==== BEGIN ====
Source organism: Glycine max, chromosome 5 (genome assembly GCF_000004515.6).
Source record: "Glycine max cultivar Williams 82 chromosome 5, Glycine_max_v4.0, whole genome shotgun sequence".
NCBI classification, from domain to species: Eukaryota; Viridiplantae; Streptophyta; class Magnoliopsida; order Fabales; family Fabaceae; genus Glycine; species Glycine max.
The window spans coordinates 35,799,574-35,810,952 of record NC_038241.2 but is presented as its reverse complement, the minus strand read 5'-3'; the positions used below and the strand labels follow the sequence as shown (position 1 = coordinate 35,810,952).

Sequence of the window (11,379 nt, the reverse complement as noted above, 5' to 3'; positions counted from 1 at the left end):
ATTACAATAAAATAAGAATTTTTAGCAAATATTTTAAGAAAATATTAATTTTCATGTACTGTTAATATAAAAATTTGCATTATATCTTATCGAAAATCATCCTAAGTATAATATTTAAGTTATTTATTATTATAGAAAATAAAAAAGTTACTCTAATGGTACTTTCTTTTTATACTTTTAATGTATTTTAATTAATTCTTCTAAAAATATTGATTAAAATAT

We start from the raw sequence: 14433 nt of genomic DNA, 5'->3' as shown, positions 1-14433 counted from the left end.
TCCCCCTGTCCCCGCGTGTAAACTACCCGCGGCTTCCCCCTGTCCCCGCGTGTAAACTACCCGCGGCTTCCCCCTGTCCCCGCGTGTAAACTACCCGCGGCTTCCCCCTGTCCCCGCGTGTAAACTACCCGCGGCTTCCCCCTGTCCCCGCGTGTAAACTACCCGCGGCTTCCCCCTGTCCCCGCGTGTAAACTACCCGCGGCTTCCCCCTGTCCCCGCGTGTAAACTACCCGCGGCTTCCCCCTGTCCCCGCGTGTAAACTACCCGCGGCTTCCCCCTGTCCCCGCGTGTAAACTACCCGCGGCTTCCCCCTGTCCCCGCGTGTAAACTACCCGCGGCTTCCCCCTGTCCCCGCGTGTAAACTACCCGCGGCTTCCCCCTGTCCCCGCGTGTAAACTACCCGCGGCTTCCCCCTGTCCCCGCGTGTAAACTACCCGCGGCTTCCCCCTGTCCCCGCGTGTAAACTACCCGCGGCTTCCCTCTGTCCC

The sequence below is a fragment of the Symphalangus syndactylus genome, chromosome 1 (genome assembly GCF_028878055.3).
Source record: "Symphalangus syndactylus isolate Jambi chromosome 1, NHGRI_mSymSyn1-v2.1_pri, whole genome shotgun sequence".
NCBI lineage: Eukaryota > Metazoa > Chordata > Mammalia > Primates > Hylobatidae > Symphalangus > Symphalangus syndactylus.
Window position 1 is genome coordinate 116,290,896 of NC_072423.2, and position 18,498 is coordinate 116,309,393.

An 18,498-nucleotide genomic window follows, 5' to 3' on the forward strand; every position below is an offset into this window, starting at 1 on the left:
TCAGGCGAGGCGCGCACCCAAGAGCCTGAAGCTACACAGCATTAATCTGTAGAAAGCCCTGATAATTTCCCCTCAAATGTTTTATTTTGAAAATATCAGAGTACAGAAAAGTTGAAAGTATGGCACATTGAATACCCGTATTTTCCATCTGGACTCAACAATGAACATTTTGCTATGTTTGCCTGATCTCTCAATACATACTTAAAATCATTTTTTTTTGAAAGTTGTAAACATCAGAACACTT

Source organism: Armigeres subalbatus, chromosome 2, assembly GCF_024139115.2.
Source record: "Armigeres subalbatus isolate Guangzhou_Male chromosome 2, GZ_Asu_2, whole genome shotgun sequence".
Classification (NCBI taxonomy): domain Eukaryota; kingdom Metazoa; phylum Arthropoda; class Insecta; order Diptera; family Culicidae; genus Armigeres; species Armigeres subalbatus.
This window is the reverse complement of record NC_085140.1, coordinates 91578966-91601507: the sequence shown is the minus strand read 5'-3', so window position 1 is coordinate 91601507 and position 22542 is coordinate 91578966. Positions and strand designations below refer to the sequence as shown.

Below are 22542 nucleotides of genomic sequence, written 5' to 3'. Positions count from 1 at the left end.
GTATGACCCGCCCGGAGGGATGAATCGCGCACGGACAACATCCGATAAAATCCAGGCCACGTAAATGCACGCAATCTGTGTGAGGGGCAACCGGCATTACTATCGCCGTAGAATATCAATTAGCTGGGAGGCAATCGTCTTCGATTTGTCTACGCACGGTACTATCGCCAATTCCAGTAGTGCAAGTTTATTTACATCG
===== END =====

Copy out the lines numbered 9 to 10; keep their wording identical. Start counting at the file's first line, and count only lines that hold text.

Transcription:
The sequence below is a fragment of the Symphalangus syndactylus genome, chromosome 1 (genome assembly GCF_028878055.3).
Source record: "Symphalangus syndactylus isolate Jambi chromosome 1, NHGRI_mSymSyn1-v2.1_pri, whole genome shotgun sequence".